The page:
Gum disease, also known as periodontal disease, is a common, and highly preventable, condition afflicting millions of people. It is an infection centered in tissues surrounding teeth. It is the leading cause of adult tooth loss in America. This condition is typically painless, so you could be infected and not know it. It is caused by bacteria, which accumulate in sticky plaque.
The symptoms of gum disease include:
- Gums bleeding when you brush your teeth
- Swollen, tender, or discolored gums
- Gums separated from the teeth creating pockets
- Changes in how your teeth meet when you bite down
- Changes in the way dental appliances fit
Anyone can develop gum disease. Factors that increase your risk include:
- Ineffective oral hygiene
- Use of tobacco products
- Family history of gum disease
- Orthodontic problems that make cleaning teeth difficult
- Medications such as oral contraceptives, some anti-epilepsy drugs, cancer therapy drugs, steroids, and some types of calcium channel blockers
The American Dental Association (ADA) recommends seeing your dentist as soon as possible if you suspect that you might have gum disease. In the earliest stage, called gingivitis, it is reversible with diligent oral hygiene and professional treatment.
Periodontitis is the advanced stage of gum disease. The most common form is chronic periodontitis. It occurs most often in adults, though it can strike at any age. It causes destruction of the bone and gum tissue. Although it usually progresses slowly, there may be periods of rapid deterioration. Aggressive periodontitis is one of the most destructive forms. It is characterized by rapid bone loss and gum recession. It usually affects people who are healthy otherwise.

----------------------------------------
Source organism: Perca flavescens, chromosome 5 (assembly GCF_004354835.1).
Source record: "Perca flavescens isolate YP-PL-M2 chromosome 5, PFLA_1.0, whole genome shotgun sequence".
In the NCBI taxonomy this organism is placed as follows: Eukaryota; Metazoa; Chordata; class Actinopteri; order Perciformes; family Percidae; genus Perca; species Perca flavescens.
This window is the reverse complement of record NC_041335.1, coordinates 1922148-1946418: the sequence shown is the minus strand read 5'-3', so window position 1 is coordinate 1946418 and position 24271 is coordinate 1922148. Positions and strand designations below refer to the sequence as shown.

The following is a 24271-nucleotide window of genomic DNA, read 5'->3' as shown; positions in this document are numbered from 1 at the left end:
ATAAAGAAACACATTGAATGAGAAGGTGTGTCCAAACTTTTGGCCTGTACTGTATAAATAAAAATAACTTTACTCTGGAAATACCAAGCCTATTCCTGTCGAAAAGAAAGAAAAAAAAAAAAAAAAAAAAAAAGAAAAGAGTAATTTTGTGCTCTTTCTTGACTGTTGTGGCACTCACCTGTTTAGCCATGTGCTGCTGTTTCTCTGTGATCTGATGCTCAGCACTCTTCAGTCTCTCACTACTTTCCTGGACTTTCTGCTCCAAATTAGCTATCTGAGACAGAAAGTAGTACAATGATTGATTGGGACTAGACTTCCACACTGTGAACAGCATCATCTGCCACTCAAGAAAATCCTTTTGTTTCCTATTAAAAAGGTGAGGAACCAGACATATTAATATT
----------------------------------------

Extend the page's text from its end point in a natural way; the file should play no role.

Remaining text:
Researchers are currently working to understand how gum disease impacts your overall health. Although there is still much to be learned, many studies have established a link between gum disease and conditions such as stroke and diabetes. You can have gum disease with no noticeable symptoms, but your dentist or hygienist can detect the infection. This is one of the many reasons it is vital to maintain your biannual dental checkups. If disease develops, there are several treatment options, depending on the severity.